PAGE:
Type to search

Tompkins twins, McIntyre lead Wildcats with strong family bond

Tompkins twins, McIntyre lead Wildcats with strong family bond


By Tom Nader

Publisher and Editor


The relationships between twin sisters Ari and Julie Tompkins and cousin Brook McIntyre are complicated.

In a good way.

The friendships are bookended on one side by love and on the other by an unbreakable bond — both of which are the types that only family members can truly create and share.

Everything in between is fueled by an unrelenting competitiveness that not only pushes all three to be the best versions of themselves, but also pulls them closer together along the way.

There are not three players that want to see the other succeed more.

At the same time, you will not find three players that find more enjoyment at being better than the other.

So is the life for these three, who are each other’s biggest supporter, but also each other’s biggest rival.

It is that blend of sincere love and fierce competitiveness that sets the trio apart from their peers.

“We have known each other for so long, so we know each other so well,” said McIntyre, who reached the 1,000-point milestone last season as a junior. “I think that we feed off each other and push each other. We have moments when we are competing against each other, but at the end of the day, we just want what is best for our entire team.”

Staying healthy would help, which is an idea that has not been a reality over the last two seasons.

Last year, Julie Tompkins tore her ACL and missed most of the year. This year, in the first game of the season, McIntyre lost more than half the season when she stepped on an opponent’s first and broke her ankle.

Both injuries strengthened the trio’s appreciation for each other on the court, as well as a layer of sympathy for what it means to watch another family member be sidelined by a serious setback.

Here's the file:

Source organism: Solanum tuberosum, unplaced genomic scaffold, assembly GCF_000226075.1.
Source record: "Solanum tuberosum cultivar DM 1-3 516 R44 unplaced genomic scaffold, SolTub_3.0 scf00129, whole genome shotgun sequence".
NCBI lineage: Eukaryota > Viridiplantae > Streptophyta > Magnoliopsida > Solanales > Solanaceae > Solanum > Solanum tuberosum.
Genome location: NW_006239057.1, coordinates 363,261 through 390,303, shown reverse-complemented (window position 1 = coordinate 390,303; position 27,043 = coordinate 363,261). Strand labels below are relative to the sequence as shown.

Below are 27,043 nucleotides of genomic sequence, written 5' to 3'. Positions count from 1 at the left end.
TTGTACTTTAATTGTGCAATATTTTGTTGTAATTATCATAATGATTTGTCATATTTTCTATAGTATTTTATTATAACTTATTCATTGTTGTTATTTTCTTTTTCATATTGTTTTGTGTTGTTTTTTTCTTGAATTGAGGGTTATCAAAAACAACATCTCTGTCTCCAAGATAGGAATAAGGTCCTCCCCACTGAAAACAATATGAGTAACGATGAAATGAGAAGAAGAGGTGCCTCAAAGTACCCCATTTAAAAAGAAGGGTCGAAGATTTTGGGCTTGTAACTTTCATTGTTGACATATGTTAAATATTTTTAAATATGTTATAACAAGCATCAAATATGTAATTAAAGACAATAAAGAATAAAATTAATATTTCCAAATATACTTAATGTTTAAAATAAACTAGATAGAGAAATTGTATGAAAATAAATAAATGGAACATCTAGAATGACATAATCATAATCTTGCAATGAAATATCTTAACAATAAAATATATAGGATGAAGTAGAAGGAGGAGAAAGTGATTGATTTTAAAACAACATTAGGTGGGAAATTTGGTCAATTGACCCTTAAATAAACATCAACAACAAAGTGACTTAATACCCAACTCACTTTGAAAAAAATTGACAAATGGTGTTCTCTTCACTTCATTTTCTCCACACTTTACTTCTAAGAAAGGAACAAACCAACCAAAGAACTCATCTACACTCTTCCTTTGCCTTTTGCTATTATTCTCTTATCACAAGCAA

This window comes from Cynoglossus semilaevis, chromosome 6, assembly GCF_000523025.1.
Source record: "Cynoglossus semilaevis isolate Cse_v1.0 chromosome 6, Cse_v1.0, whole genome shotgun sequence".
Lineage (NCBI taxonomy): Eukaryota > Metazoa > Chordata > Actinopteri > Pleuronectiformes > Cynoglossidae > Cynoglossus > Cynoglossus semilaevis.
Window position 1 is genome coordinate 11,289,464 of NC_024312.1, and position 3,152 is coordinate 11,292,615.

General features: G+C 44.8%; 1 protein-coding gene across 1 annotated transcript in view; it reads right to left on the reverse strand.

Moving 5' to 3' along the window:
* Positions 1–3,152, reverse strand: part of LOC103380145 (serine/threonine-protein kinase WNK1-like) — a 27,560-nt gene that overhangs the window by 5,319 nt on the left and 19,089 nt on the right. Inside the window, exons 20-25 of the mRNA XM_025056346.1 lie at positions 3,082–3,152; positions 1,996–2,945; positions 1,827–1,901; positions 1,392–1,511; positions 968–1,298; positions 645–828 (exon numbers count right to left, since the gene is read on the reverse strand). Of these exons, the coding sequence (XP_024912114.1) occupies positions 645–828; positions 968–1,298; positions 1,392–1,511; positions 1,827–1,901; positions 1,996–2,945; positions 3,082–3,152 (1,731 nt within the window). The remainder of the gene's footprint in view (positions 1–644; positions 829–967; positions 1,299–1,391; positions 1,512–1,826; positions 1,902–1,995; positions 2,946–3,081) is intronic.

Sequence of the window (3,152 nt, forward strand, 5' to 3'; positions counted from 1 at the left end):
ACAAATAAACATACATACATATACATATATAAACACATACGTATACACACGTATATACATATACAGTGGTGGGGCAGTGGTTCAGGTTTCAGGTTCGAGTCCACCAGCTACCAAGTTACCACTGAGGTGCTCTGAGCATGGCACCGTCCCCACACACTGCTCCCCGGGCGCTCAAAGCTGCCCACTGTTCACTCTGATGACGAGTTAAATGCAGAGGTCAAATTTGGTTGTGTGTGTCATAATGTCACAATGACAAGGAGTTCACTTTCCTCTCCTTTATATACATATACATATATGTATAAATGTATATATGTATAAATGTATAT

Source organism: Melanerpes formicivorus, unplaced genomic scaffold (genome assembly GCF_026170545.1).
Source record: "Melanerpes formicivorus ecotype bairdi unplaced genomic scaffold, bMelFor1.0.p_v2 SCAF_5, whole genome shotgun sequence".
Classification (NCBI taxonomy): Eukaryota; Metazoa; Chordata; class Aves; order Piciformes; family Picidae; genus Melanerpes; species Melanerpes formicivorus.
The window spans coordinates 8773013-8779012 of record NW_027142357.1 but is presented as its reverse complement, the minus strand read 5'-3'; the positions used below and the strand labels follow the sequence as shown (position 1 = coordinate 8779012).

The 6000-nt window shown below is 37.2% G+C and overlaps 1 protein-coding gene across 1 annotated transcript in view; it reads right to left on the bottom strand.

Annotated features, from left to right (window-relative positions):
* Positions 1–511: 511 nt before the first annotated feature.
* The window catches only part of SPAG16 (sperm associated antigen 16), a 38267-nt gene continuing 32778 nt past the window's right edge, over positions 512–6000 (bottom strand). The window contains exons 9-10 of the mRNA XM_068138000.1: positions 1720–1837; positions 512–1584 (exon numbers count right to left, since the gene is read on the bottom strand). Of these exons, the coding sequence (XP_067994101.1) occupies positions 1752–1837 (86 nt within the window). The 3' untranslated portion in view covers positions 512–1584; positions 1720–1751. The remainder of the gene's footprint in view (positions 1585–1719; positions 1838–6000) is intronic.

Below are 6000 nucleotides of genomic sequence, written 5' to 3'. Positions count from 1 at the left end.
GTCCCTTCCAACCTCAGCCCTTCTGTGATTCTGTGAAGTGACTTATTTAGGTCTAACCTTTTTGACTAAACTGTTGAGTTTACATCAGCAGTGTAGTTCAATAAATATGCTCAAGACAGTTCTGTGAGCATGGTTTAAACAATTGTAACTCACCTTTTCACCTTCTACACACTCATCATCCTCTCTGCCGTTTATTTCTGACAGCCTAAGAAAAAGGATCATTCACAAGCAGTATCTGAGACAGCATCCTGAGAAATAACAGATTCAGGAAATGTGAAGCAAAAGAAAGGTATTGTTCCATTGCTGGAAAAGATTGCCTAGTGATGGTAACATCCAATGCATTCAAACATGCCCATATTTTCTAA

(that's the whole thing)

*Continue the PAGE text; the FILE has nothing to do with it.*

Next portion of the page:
In fact, Julie’s recovery from her torn ACL pushed her to the brink of not returning to basketball in fear of another injury that could impact her ability for a college scholarship in track and field.

“I thought about not coming back, and I even talked to Ari and Brook about it,” said Julie Tompkins, who is averaging 5.6 points, 6.3 rebounds, 2.4 steals and 1.9 assists per game. “They told me that I would regret it, and I knew they were right. I think I was just still working my way through the mental recovery.”

While Julie’s knee injury was unfortunate, it came during her sophomore year, which she said allowed her to put everything in perspective when McIntyre suffered her foot injury this season.

“As soon as Brook got hurt, I could have cried for her,” Julie Tompkins said. “To know she was going to have to miss part of her senior year, it broke my heart for her. My injury was only my sophomore year, and I know how crushed it made me feel. To have it happen during Brook’s senior season, I knew what she was going through, and I hated that for her. Not having her (most of the season) changed our season.”

The Wildcats, though, are proud to report that they are fully healthy.

In fact, Thursday was the first time in 96 days, dating back to Nov. 22, that the Cats practiced with all 14 of their rostered varsity players, with significant injuries to Kasey Bolyard, Eden Cameron and McKenna Clark all surfacing.

While the timing of the injuries cost Mogadore the chance to contend for the Portage Trail Conference championship, the team’s chance to be at full strength for tournament time is an opportunity they are not ready to let go of.

Mogadore, seeded ninth, will play for the Division IV district championship on Saturday at Norwayne High School against top-seeded Loudonville.

The two teams met in the 11th matchup of the season for the Cats, with Loudonville romping its way to a 66-22 victory. A game that Mogadore played without McIntyre.

McIntyre knows that her Cats will still be considered the underdog on Saturday, which is a category that she enjoys.

“I like that teams might be doubting us. I like to prove people wrong,” McIntyre said. “All I know is this, we have not worked this hard to not give it everything we have. I am not ready for the season to be over.”

Ari Tompkins (10.8 points, 7.2 rebounds, 2.1 assists, 2.4 steals per game this season) echoed the idea.

“I don’t think our record shows what our potential is,” Ari said. “If we had played the entire season with the group that we have healthy now, we would have had a different season.”

A “what if” that is not worth any energy, especially considering that the team has a new postseason “what if” after the program persevered through every challenge the 2023-24 season threw in front of them.

In tough times, you need a strong family.

Mogadore had its family ready.

Twin sisters and a cousin.

Three players that thrive when they are counted out.

Players that are driven by the thrill of victory.

Players that are unwavering in their passion for the game.

“Some play a sport just for fun, but this is not just for fun for us,” Julie Tompkins said. “Some people say it is just a game, but this is not just a game for us. In that moment, when we are playing, the game is our life.”

Leave a Comment

Your email address will not be published. Required fields are marked *